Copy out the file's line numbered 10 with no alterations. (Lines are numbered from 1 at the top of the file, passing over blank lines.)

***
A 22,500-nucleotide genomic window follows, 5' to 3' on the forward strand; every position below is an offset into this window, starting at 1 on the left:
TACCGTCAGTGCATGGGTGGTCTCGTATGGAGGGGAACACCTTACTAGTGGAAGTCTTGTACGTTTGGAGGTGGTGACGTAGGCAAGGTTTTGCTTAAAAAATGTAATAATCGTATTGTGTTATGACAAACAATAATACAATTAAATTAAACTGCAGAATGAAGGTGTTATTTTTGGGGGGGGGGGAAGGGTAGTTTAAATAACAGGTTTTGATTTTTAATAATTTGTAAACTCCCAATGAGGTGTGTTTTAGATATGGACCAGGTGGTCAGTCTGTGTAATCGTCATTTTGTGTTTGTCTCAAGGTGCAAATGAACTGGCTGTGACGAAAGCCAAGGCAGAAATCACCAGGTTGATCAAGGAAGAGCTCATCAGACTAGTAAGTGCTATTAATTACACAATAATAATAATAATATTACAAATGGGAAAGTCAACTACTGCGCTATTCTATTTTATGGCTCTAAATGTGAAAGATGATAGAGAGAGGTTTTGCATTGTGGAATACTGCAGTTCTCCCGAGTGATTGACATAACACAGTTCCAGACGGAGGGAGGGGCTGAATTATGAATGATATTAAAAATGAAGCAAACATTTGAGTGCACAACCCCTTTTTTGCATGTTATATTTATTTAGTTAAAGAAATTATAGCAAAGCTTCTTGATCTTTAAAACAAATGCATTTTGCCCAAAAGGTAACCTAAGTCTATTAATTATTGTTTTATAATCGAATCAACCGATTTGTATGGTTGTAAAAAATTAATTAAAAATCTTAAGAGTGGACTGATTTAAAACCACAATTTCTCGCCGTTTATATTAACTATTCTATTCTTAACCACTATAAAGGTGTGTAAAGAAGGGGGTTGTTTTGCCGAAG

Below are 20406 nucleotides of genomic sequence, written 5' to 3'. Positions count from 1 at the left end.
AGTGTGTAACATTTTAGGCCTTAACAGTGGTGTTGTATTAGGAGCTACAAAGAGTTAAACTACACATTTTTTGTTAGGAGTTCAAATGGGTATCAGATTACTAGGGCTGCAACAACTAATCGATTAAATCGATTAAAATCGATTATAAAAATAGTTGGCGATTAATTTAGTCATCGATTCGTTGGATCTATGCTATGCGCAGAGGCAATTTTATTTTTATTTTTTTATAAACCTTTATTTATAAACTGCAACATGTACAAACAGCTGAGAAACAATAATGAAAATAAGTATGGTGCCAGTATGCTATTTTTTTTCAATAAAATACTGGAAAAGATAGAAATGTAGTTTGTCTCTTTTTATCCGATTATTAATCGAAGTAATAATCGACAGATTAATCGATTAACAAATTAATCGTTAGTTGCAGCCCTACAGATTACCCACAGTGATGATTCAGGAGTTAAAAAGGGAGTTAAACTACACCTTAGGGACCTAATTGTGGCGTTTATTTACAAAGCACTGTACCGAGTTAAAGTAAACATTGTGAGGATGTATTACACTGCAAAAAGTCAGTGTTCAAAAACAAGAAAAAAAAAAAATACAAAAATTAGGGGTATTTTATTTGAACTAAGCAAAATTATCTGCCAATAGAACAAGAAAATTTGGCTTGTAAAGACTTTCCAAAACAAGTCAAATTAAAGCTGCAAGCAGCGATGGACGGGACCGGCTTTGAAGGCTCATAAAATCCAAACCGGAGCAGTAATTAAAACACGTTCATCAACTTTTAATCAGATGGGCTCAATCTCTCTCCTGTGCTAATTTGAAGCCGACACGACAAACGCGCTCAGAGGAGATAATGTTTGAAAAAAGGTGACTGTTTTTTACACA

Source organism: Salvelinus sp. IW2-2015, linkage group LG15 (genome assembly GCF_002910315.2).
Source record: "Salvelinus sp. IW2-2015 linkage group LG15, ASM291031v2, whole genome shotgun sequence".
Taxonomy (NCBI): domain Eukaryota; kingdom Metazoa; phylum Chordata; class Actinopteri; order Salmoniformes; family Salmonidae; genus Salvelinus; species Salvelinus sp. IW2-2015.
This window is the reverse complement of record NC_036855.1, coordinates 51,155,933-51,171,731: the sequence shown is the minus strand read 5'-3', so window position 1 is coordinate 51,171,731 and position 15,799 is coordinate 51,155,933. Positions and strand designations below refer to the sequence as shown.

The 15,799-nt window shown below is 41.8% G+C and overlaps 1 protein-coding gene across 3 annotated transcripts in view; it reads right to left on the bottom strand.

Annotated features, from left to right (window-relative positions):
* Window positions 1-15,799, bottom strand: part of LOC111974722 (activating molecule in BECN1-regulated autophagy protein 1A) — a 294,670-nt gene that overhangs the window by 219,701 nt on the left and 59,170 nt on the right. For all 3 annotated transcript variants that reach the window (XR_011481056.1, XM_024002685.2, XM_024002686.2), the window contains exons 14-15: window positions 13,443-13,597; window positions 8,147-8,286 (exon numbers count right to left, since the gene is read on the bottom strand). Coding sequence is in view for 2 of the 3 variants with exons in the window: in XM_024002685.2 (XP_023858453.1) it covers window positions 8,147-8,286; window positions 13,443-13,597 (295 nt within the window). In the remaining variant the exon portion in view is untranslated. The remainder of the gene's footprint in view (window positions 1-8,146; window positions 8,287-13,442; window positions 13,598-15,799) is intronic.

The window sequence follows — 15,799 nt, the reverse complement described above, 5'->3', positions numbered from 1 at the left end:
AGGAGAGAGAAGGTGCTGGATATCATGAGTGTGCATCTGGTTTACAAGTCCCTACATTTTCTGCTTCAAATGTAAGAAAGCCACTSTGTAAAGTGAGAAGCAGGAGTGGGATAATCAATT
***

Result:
Annotated features, from left to right (window-relative positions):